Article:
That raises an interesting point that nobody seems to be discussing: what percentage in a referendum should be required to have it pass? If the question dealt with something like highway tolls or school taxes, it would seem reasonable that only 50% plus one vote could fairly be required to pass. But Question 1 is different. Here we have a group -- loving committed same-sex couples who had been granted the right to marry by the legislature and having that fundamental civil right removed. That is an important right because it directly affects the protections experienced by the couple and their children. It is obvious that many Republicans, and social and religious conservatives are concerned about the impact that same-sex marriage would have on the institution of marriage. But it is also obvious that some of the "Yes" vote is motivated by homophobia -- the desire to downgrade the rights of bisexuals and homosexuals because of hatred. Should a a simple majority of 50% plus one vote be sufficient to wipe out a civil right?

Apparently, the answer is yes in Maine. All questions put to the voters are considered equal. Unfortunately, Maine and the rest of the U.S. is packed full of minorities. Agnostics, Atheists, the elderly, evangelicals, Jews, men, model railroaders, Muslims, Roman Catholics, software geeks, young adults, and countless other groups are minorities -- some very tiny minorities. A "Question 1" referendum intended to remove civil rights from some of these groups could easily pass for the simple reason that the majority doesn't like them much. In short, everyone's rights are in danger of from the tyranny of the majority. If you are an adult Maine resident, voting "Yes" in this referendum might come back to bite you at some time in the future.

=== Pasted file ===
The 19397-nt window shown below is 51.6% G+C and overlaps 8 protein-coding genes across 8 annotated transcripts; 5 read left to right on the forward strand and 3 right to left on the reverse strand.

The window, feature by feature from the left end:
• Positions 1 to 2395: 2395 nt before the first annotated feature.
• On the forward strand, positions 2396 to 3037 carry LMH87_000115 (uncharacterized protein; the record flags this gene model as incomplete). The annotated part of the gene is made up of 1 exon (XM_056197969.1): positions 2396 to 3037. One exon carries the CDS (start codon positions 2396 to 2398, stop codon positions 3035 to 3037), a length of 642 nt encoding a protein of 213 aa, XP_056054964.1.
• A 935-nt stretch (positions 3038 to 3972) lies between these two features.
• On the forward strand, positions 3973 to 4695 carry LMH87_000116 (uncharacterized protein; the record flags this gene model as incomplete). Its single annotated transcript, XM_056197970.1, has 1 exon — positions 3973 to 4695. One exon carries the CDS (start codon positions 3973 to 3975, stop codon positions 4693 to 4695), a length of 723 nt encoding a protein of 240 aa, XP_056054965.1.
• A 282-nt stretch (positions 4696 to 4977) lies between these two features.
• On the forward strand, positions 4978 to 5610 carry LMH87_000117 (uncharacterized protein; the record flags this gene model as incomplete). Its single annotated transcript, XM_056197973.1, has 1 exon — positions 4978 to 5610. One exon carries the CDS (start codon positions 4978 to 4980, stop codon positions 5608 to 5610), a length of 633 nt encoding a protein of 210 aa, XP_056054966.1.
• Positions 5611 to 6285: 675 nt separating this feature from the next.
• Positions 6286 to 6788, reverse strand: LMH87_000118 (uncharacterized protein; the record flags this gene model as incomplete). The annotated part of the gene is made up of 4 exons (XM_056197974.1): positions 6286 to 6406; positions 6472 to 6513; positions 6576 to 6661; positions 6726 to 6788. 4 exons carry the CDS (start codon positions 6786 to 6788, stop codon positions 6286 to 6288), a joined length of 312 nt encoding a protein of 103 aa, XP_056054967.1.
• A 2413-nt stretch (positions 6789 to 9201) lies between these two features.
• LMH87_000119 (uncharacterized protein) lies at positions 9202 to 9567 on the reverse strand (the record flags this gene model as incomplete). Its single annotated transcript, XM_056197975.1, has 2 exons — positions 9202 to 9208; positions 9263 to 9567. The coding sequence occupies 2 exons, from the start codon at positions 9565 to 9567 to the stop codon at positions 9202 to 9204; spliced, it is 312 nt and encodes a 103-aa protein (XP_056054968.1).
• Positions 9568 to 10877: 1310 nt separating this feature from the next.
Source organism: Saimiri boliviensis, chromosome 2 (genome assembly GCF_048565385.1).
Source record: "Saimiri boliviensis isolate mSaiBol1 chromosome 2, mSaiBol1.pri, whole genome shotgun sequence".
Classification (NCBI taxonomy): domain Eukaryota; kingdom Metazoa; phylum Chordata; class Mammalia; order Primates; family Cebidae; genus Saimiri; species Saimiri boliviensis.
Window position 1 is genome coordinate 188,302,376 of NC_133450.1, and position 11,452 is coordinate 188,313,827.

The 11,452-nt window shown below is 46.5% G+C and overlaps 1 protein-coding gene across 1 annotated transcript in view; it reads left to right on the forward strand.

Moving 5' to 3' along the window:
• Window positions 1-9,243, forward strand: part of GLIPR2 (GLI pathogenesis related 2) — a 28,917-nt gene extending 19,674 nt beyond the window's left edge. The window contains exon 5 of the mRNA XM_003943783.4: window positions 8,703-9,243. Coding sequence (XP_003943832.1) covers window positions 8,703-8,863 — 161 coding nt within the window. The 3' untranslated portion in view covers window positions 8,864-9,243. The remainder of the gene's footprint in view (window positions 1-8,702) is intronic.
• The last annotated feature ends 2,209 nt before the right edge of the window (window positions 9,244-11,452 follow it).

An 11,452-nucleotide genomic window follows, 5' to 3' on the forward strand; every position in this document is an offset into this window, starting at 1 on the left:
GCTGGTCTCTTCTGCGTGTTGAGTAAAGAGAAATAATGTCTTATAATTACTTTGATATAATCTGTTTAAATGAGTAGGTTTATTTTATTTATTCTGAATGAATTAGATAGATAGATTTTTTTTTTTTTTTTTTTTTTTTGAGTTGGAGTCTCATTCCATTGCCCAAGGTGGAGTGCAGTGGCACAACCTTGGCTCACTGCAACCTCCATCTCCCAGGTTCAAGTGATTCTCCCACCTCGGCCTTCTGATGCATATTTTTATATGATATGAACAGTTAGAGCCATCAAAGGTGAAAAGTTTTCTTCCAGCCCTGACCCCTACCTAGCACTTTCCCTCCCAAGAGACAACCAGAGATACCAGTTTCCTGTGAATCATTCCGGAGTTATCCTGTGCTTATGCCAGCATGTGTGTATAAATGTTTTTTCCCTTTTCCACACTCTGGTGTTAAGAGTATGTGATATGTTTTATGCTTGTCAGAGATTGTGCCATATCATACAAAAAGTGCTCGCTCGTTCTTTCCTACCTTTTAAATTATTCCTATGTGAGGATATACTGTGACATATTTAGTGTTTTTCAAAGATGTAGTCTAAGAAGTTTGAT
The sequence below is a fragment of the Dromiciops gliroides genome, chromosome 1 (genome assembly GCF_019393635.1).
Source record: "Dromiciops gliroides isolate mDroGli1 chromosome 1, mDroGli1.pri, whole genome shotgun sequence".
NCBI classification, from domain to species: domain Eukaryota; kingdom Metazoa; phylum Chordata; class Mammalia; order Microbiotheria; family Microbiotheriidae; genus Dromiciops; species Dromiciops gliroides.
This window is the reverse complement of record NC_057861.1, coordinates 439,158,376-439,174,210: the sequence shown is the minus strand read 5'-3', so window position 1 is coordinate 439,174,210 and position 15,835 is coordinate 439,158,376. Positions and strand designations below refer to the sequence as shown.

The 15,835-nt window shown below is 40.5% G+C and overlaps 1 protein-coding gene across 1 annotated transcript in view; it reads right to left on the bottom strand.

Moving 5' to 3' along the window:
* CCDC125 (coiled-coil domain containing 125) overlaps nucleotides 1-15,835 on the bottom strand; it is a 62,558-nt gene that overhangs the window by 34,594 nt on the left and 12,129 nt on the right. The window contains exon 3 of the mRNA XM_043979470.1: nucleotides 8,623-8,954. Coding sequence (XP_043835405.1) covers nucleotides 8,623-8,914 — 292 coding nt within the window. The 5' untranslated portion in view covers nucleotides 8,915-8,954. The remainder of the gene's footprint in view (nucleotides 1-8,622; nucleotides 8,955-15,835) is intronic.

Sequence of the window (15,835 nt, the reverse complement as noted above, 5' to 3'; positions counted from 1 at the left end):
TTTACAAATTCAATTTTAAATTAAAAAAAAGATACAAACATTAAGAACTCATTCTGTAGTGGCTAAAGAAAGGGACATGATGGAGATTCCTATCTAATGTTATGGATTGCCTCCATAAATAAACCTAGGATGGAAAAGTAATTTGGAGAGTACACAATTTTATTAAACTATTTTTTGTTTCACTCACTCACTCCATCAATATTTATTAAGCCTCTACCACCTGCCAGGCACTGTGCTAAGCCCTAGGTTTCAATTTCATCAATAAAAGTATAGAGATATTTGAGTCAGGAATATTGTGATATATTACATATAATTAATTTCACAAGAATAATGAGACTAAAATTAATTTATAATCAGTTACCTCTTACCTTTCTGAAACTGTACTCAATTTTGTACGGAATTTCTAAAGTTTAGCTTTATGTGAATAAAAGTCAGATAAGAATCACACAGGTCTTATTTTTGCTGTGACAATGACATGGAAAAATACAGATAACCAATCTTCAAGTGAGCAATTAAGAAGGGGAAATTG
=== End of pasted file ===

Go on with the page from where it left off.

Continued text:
Site navigation:

Home> Religious info.> Basic> Marriage> SSM> Menu> Maine> here

Home> "Hot" topics> Homosexuality> SSM> Menu> Maine> here

Reference used:

The following information source was used to prepare and update the above essay. The hyperlink is not necessarily still active today.

  1. "Daily KOS: Maine Poll," KOS Media, 2009-SEP, at: http://www.dailykos.com/
  2. Michael A. Jones, "Gay marriage poll numbers in Iowa and Maine," Gay Rights Change, 2009-SEP-21, at: http://gayrights.change.org/
  3. "Democracy Corps - Maine: Frequency Questionnaire," 2009-NOV-27, at: http://www.democracycorps.com/ This is a PDF file.
  4. "The 42nd Pan Atlantic SMS Group Omnibus Poll," at: http://www.politico.com/
  5. "Maine split on gay marriage question," Public Policy Polling, 2009-OCT-20, at: http://www.publicpolicypolling.com/ This is a PDF file.
  6. "MapStats: Maine," at: http://www.fedstats.gov/
  7. "Daily KOS/Research 2000 Maine Poll, Daily KOS, 2009-OCT-28, at: http://www.dailykos.com/

Copyright © 2009 by Ontario Consultants on Religious Tolerance
Originally posted: 2009-OCT-18
Latest update: 2009-OCT-30
Author: B.A. Robinson